The Digital Producer at the Silicon Valley Business Journal, Eric Van Susteren, states that "plaintiffs in a class-action lawsuit against Google Inc. want the company to pay $100 per day to each of the email users whose accounts were allegedly improperly scanned by the company over a 5-year period."
The San Francisco Chronicle reported that "the case would seek damages for anyone who sent or received a message from Google's Gmail during that time, meaning Google would have to pay trillions in damages based on the plaintiffs' claims."
U.S. District Judge Lucy Koh said Thursday "the plaintiffs face 'a very steep hurdle' to prove that the case should proceed as a class-action lawsuit. The plaintiffs accuse Google of mining emails for user data in order to use them for profit."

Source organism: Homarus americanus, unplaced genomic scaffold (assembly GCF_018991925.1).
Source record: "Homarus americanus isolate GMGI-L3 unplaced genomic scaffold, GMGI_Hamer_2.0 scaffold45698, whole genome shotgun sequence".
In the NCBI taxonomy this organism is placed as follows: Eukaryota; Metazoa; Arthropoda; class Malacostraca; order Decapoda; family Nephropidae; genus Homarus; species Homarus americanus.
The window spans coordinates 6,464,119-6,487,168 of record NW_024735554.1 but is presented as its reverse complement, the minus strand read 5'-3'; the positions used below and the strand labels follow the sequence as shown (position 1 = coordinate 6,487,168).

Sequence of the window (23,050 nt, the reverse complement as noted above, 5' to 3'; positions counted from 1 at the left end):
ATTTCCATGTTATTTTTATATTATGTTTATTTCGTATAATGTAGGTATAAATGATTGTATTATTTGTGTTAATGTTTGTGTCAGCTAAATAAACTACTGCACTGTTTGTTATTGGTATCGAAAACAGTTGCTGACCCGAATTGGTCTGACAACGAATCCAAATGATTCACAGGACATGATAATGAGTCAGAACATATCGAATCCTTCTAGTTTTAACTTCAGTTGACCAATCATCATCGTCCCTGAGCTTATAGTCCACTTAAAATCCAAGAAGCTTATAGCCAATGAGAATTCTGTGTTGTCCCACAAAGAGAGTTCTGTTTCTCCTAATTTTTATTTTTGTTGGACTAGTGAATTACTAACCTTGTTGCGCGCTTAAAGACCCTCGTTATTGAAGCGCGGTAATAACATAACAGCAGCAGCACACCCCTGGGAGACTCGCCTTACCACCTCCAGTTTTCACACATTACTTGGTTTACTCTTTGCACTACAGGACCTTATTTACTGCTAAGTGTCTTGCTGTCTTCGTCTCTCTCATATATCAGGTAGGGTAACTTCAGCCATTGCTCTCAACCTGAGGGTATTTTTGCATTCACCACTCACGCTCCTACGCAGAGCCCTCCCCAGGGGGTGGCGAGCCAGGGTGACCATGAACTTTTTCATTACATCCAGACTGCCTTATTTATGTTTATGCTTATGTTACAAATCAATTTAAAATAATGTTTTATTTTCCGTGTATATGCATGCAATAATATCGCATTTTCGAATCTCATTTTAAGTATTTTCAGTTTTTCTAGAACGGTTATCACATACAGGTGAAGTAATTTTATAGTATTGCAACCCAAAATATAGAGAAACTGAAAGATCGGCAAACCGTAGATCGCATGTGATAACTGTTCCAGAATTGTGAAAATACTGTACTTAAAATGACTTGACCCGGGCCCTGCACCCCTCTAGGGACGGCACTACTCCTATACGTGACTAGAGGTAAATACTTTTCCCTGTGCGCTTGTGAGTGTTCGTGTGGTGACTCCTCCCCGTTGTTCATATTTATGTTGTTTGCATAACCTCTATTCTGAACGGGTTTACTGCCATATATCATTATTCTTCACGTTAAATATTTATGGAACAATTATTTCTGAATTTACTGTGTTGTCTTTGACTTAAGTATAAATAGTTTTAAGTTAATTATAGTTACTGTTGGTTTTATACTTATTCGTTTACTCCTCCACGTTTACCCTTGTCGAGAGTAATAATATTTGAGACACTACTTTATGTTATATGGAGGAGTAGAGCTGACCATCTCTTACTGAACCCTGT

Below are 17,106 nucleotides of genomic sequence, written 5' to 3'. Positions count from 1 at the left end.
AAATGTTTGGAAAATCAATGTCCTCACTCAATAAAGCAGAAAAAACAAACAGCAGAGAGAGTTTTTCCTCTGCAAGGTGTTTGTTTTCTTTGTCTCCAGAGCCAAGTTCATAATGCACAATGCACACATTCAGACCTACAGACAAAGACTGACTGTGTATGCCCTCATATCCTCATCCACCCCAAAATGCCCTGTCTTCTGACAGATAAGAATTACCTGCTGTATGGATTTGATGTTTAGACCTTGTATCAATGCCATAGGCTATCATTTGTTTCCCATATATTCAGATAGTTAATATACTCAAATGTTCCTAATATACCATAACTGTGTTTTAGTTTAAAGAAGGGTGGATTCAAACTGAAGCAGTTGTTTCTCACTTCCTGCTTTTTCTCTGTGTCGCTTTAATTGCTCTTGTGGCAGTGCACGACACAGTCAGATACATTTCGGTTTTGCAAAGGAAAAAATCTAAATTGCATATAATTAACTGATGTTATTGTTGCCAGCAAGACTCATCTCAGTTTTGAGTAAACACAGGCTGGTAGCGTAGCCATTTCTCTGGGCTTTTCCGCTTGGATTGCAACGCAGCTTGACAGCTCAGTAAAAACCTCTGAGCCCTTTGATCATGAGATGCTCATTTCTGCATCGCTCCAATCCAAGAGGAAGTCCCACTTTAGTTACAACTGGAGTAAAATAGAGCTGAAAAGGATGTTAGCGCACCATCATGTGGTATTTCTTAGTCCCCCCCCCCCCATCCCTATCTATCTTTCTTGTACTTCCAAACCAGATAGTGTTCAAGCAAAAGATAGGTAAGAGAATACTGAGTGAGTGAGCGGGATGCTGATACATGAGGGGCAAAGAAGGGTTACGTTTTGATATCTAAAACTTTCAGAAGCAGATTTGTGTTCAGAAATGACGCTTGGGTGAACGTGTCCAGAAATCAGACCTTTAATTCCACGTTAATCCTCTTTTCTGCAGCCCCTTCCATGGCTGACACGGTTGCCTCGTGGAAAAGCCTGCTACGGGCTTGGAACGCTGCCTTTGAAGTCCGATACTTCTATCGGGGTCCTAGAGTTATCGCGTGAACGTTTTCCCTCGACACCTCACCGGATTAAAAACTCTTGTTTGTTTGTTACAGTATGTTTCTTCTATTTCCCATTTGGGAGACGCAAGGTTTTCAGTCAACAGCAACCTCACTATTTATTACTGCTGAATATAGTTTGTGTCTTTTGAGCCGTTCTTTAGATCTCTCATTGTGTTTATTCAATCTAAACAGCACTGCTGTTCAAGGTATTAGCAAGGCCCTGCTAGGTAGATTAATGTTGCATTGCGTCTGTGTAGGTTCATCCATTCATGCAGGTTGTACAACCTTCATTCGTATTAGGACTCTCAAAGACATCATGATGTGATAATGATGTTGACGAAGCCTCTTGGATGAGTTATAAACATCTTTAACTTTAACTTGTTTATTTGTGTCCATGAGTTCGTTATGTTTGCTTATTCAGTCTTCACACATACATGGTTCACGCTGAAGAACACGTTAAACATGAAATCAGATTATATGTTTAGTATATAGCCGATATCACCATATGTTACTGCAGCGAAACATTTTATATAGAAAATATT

The San Francisco Chronicle wrote that Google said " if the case is allowed to proceed as class-action it will 'indiscriminately amass together virtually everyone in the United States with a non-Gmail e-mail account, along with large groups of the over 400 million people who use Gmail and Google Apps.' "
Google further stated that ascertaining the users who were impacted would be "a herculean task beyond the resources of the court and parties," according to the Chronicle.
"Only 10 to 20 percent of all cases filed as class-actions are allowed to go forward, the report notes. Koh is hearing similar complaints brought against Yahoo Inc and LinkedIn Corp. Other tech companies including Facebook Inc. have faced lawsuits for their use of users' data to target advertising, a technique that made $40 billion in the U.S. last year," according to Van Susteren.
Eric Van Susteren is the Digital Producer at the Silicon Valley Business Journal.